JudoCrazy and JudoInside
Hall of Fames are always controversial because of people who are inducted and people who are not. Take for example the Rock and Roll Hall of Fame. Every year when it comes time to induct new Hall of Famers there would be a ton of articles about how the HOF has left out this person or that person. And there would invariably be articles about how some inductees are the furthest thing from rock and roll. Toshihiko Koga was a Rockstar in his time with an exclusive repertoire that helped current athletes to have a signature technique inspired by Koga.
Well, the same type of commentary could very well be applied to the IJF Hall of Fame. It’s got some truly great competitors in there, which one would expect to be in a judo HOF such as Anton Geesink, Willem Ruska, Robert Van De Walle, Ingrid Berghmans, Yasuhiro Yamashita, Karen Briggs, Ryoko Tani, Jeon Ki-Young, Kosei Inoue and so on.
But there are also some athletes in there who are not exactly household names in judo, who undoubtedly have done great things for judo in their respective countries but weren’t World or Olympic champions.
48 Hall of Famers
Of the 48 Hall of Famers some have had an administrative position such as former IJF President George Kerr, IOC member Patrick Hickey and Jigoro Kano who’s Hall of Fame position is unrivalled. The 2013 Hall of Famer Peter Seisenbacher though was silently removed from the Hall of Fame list. Patrick Hickey must have brought the IJF in a difficult position as well following his arrest in 2016 and he had to step down from all his IOC positions. Hickey though is a judo friend of Marius Vizer and the EJU President as former European Olympic Committee Boss and former Irish Judo Federation President.
Ilham Zakiyev is the most decorated Paralympic athlete in the world and inducted at the occasion of the World Championships in Azerbaijan, also not a surprise.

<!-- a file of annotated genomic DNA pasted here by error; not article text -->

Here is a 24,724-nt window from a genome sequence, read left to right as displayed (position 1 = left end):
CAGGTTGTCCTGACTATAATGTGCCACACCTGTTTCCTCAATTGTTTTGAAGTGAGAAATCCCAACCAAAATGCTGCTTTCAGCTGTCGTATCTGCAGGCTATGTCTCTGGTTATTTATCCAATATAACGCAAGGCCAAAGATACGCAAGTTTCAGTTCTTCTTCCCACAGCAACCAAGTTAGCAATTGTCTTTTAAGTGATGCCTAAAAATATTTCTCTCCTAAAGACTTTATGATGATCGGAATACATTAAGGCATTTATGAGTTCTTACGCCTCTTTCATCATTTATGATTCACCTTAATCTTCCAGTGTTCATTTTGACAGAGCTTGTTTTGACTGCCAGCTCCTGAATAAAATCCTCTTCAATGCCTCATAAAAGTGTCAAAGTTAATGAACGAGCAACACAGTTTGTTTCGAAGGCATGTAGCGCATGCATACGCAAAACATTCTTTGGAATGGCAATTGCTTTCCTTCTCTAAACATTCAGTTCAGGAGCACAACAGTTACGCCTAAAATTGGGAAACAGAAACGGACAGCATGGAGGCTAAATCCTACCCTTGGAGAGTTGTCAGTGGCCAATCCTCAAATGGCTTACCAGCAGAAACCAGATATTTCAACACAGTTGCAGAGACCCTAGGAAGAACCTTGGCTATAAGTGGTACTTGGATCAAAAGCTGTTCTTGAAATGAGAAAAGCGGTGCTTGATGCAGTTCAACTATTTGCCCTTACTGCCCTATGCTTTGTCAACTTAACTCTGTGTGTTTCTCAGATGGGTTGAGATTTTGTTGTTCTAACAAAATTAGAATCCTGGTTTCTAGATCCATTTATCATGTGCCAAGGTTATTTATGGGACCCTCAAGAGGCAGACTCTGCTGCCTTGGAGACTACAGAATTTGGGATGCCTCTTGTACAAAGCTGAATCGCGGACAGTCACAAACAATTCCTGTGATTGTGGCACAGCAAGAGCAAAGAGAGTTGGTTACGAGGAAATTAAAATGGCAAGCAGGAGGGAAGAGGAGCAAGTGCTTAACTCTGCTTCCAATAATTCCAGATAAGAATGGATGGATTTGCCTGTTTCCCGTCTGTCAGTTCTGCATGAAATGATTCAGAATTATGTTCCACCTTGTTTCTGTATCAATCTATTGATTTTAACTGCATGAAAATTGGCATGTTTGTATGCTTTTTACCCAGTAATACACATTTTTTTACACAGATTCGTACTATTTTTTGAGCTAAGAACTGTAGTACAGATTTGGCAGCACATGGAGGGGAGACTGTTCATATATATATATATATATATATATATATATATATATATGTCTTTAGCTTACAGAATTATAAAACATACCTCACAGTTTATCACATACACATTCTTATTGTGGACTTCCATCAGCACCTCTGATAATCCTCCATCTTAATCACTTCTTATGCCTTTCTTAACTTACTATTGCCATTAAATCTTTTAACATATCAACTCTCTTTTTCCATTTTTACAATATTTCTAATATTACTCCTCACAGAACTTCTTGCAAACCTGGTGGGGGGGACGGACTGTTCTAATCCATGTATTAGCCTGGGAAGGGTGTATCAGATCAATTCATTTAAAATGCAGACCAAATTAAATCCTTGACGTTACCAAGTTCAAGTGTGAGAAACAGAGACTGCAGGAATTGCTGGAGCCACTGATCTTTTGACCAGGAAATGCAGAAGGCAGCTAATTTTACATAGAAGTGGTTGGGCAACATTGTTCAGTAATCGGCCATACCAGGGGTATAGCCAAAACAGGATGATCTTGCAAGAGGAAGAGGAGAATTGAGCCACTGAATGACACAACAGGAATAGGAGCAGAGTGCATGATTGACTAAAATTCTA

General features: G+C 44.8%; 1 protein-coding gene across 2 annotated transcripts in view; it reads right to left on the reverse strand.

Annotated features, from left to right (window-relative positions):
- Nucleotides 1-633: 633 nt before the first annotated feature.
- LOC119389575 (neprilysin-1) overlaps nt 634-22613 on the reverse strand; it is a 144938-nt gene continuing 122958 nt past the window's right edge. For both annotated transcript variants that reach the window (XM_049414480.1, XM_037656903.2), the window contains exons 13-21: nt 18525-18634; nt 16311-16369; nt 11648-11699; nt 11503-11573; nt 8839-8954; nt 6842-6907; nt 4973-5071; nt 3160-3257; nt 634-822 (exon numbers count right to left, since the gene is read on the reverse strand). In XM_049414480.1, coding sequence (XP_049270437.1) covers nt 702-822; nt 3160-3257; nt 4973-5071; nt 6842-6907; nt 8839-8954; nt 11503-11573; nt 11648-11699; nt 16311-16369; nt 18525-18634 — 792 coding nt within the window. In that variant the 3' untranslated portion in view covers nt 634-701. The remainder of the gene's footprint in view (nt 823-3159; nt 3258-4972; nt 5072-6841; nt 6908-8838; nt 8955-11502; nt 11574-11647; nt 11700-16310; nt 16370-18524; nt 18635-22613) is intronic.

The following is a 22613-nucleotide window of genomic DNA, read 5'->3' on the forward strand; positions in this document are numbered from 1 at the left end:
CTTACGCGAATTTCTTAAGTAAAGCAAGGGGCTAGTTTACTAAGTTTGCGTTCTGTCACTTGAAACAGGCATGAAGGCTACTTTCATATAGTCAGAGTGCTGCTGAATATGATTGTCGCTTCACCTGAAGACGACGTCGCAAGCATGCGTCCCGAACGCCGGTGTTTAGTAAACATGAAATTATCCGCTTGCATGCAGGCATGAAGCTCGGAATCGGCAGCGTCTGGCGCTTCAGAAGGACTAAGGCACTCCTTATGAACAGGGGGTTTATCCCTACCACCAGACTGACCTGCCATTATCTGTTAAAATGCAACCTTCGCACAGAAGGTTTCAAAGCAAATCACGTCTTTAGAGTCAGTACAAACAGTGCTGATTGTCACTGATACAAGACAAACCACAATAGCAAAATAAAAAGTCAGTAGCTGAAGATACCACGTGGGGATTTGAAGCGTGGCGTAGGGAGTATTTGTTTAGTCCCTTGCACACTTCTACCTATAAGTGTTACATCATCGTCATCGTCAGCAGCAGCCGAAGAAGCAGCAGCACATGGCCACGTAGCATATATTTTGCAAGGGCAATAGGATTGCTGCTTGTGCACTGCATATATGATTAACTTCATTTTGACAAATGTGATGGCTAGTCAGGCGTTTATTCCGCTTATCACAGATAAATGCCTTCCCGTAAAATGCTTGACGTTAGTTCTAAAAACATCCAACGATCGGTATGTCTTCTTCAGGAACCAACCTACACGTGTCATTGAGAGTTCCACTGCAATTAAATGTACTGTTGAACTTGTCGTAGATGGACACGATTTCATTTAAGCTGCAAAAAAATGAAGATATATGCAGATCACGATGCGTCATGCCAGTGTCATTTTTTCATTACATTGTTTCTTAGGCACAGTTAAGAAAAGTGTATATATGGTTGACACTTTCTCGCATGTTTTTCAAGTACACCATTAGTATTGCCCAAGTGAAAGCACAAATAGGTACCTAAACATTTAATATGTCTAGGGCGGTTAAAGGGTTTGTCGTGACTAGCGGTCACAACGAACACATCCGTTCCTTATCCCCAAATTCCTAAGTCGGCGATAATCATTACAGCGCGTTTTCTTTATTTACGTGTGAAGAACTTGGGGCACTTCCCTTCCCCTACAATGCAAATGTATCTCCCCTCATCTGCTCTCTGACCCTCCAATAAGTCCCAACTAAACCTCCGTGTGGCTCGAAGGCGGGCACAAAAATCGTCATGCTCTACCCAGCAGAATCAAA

Looking at the distribution per country (if that would be relevant in some way), Great Britain is somewhat over estimated with 5 Hall of Famers compared to great judo nations as Korea (2), Russia (1), France (3). Still we know it’s not about countries but individual performances and becoming an icon in judo. It’s a mystery for judo fans why someone like Tadahiro Nomura, the only man to have won three Olympic gold medals, is not in there. Another real head-scratcher is why Toshihiko Koga isn’t in there.
We understand that an active athlete such as Teddy Riner in not yet among the world’s best, as he will be for sure after his active career, same for one of Cuba’s best athletes ever Idalys Ortiz.
Spain though does not have anyone while Isabel Fernandez is definitely a candidate with an Olympic and World title as well as a stunning number of World Cup medals (if that is a criteria at all).
Double Olympic Champions
Waldemar Legien (POL) and Kayla Harrison (USA) are the only double Olympic Champions (besides Riner) outside Japan who are not in the Hall of Fame yet.
A person’s contribution to judo after competition is of course important too. You take someone like British World Champion Neil Adams. There are players out there with more World titles and Olympic titles but few displayed the dominance he exuded during the peak of his prime. A complete player who was equally skilled in standing and groundwork, he was feared by even the Japanese.
It would be hard for anyone to argue that ‘ the voice of judo’ doesn’t deserve to be in the IJF HOF when you consider his judo career in totality.
Koga as a promotor and coach
Now, let’s return to Koga, who is a three-time World Champion and Olympic champion. Results wise, it’s hard to argue that he’s not achieved much in that department. Dominance wise, it’s also hard to argue that he wasn’t the most dominant light-middleweight fighter in the world during the late 80s to mid-90s.
What about his post-career achievements? He wasn’t exactly a hermit who withdrew from the judo world. In fact, he has written several books and DVDs. It’s hard to say he hasn’t done his part to promote judo among the masses. As for coaching, double Olympic champion and Hall of Famer Ayumi Tanimoto was his student. Enough said.
The IJF has published a few articles about Koga’s death. It has also produced a tribute video for Koga. It would be ridiculous if he wasn’t inducted into the next Hall of Fame class. While they’re at it, they might as well induct Nomura as well. He certainly deserves to be in there even if just for results alone.
Top countries in the IJF Hall of Fame
5 Great Britain
11 countries have one Hall of Famer.